You have the freedom to log in on your virtual machine from essentially anywhere. All you’ll need is a web browser with a connection to your firm’s centralized server, then log in. Alternatively, you can use the remote desktop software on your Windows or Apple machine. In most instances, this appears to work faster than a web browser.
In today’s technological world, remote desktops give people the freedom of working remotely.
Thin Client Technology
A thin client is the opposite of a fat client’s strategy. The Fat Client processes applications locally; that is the standard for most computers.
But when users access a search engine, a search request is submitted to a server in a data center where very powerful machines search billions of data segments to match them with the user’s request. The result is then transmitted back to the user’s device where the user’s web browser shows the information.
Instead of delivering web pages to the user’s computer, thin client technology deals with apps and the presentation of these apps. When a program such as a word processor is used on a thin client, it exists and processed on a strong collection of remote machines in a data center, and portrayed to the user on the thin client.
What Is Citrix and How Does It Work?
The term “Citrix” has been widely used for a variety of products over several years, but Citrix is primarily the name of a global organization that produces tech products bearing similar names, such as Citrix Virtual Apps and Citrix Virtual Desktops.
Citrix Systems, headquartered in Florida, USA, is a technology vendor that enables remote access functionality for apps and computer desktops.
Citrix produces a range of leading technologies that are used by many world-famous companies. They concentrate mainly on Thin Client and Virtualization, but have also extended to other fields, including networking technologies.
Through thin client technology such as Citrix Virtual Applications, we can use our computer to remotely monitor an application installed on another machine. Applications are processed remotely on that separate remote device.
What is Microsoft RDP?
Windows Remote Desktop Connection service allows users to connect to a remote Windows PC or server over the Internet or on a local network, giving them complete access to the applications and apps on it. Main peripheral devices like your keyboard and mouse are shared with the remote computer, allowing you to use and monitor it as if you were sitting right in front of it.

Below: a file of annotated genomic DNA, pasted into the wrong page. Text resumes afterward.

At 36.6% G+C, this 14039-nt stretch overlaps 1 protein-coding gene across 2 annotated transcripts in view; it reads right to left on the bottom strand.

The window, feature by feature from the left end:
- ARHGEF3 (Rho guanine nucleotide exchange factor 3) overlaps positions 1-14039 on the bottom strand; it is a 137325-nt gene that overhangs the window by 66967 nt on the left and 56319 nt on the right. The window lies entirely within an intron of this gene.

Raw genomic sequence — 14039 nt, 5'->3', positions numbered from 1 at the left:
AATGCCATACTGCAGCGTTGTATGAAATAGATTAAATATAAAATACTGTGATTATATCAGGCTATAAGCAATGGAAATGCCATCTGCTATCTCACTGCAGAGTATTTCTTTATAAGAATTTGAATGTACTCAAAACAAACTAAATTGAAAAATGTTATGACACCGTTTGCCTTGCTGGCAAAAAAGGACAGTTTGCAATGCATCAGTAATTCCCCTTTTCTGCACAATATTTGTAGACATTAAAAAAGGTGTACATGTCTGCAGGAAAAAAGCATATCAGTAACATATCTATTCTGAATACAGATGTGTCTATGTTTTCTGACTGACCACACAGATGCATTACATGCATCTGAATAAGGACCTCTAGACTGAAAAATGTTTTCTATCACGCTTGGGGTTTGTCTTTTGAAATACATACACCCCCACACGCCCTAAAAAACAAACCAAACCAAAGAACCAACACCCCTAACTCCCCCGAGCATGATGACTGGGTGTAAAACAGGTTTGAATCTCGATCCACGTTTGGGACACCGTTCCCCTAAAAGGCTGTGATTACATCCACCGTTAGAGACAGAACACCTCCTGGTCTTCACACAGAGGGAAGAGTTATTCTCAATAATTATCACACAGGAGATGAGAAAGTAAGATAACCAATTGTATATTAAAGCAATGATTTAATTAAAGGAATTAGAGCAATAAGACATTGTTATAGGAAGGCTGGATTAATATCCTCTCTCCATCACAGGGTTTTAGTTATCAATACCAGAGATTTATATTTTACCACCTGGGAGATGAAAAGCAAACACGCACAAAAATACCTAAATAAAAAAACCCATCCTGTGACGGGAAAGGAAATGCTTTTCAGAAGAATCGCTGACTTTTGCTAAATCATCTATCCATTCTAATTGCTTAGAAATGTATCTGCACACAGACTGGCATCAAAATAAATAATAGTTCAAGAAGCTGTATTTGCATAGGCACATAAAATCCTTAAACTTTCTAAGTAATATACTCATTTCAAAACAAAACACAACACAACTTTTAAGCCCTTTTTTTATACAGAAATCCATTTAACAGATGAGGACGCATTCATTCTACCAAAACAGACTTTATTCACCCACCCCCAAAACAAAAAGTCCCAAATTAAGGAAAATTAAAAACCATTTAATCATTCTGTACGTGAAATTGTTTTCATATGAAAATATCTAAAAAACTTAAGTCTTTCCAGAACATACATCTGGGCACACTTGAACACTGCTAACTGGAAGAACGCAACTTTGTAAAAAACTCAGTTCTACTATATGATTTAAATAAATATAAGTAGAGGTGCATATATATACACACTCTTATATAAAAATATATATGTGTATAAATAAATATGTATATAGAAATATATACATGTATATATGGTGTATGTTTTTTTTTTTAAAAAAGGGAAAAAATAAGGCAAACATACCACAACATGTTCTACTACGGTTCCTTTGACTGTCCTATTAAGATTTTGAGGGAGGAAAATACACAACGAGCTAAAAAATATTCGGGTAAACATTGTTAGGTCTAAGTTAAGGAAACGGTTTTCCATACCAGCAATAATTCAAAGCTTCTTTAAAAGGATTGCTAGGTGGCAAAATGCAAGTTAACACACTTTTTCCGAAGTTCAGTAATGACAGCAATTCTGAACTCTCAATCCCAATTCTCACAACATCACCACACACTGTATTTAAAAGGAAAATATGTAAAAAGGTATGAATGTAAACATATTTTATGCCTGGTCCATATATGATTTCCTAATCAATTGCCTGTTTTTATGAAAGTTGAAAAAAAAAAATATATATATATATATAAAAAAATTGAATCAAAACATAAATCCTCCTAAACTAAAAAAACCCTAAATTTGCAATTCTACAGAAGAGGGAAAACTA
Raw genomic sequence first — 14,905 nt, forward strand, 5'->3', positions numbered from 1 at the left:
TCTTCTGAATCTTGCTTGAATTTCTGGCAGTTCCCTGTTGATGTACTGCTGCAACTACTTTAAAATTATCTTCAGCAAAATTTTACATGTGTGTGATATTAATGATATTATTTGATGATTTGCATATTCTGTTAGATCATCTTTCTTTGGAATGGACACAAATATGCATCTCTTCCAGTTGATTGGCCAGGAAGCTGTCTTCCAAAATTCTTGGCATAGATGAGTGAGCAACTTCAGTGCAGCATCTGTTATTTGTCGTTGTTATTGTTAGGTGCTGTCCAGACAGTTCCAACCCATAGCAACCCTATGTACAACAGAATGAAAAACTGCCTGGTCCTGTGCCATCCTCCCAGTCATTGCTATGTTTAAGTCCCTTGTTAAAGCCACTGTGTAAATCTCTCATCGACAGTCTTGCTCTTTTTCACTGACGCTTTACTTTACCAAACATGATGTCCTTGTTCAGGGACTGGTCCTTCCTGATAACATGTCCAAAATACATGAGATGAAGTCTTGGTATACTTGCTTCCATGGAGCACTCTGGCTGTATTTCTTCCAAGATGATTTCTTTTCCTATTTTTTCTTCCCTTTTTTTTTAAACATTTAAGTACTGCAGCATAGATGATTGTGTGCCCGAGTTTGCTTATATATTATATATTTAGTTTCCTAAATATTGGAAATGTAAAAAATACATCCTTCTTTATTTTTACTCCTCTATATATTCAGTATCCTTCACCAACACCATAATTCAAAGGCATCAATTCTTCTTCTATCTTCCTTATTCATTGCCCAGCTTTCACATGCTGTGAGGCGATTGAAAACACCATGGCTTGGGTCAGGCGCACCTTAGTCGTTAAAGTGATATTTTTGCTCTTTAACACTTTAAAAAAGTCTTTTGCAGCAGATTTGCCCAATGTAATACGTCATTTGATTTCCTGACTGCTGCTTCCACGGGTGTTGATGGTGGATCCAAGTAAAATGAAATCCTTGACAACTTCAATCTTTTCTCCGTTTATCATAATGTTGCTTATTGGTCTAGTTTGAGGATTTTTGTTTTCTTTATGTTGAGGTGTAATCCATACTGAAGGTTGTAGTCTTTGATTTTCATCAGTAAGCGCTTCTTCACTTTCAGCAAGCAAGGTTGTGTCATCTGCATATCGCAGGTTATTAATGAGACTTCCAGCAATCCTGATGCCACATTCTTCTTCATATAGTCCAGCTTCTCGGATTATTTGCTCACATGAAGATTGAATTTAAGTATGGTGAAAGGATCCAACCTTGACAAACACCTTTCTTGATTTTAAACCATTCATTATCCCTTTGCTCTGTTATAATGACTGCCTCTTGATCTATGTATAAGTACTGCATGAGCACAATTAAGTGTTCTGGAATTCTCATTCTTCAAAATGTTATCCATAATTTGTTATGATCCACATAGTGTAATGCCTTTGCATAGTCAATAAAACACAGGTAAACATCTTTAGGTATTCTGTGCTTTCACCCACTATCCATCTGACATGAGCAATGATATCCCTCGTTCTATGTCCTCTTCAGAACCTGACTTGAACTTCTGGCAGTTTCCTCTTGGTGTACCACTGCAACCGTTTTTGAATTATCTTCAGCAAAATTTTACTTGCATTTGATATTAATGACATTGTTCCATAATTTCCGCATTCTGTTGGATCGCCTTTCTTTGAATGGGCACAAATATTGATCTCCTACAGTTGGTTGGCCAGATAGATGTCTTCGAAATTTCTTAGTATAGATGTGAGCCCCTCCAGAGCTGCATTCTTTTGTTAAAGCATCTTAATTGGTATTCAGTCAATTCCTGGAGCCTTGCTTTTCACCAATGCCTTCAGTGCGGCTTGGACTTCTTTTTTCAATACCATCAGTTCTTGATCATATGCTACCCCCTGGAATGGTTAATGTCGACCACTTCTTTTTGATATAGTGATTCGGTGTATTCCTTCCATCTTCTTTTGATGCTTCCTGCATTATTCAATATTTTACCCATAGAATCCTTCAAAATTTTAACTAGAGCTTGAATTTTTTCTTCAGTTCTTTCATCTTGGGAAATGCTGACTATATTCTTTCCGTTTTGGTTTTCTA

This is made possible by Microsoft’s Remote Desktop Protocol (RDP). Only certain versions of Windows support RDP connections. This specialized protocol competes with the open-source Virtual Network Computing (VNC) protocol widely found on Linux and other platforms.
For an RDP connection to work, you need two components — the RDP server and the RDP client applications. A standard RDP server is a Windows PC or Windows Server that you connect to and monitor. The RDP client is a PC or mobile computer with an RDP client program installed from which the server is controlled.
What’s the difference between RDP and VPS?
RDP offers a remote view and input capability over network interfaces for Windows-based programs, while VPS is a virtual machine that can be used to host files, and because a VPS runs its own OS, you can access its Windows OS’s desktop using RDP. If you want a shared server with a high configuration, without necessarily giving administrator access, you should consider using RDP.
Citrix vs. RDP
We are going to compare Citrix with RDS (the services based on RDP) from several aspects.
Citrix vs RDS: Underlying Protocols
Microsoft’s Remote Desktop Services uses Microsoft’s Remote Desktop Protocol, or RDP, naturally.
The only thing you need for a remotely controlled Windows desktop is a PC running an RDP-capable version of windows, an RDP client software on your device, and a stable internet connection. RDP provides a high level of flexibility in that aspect.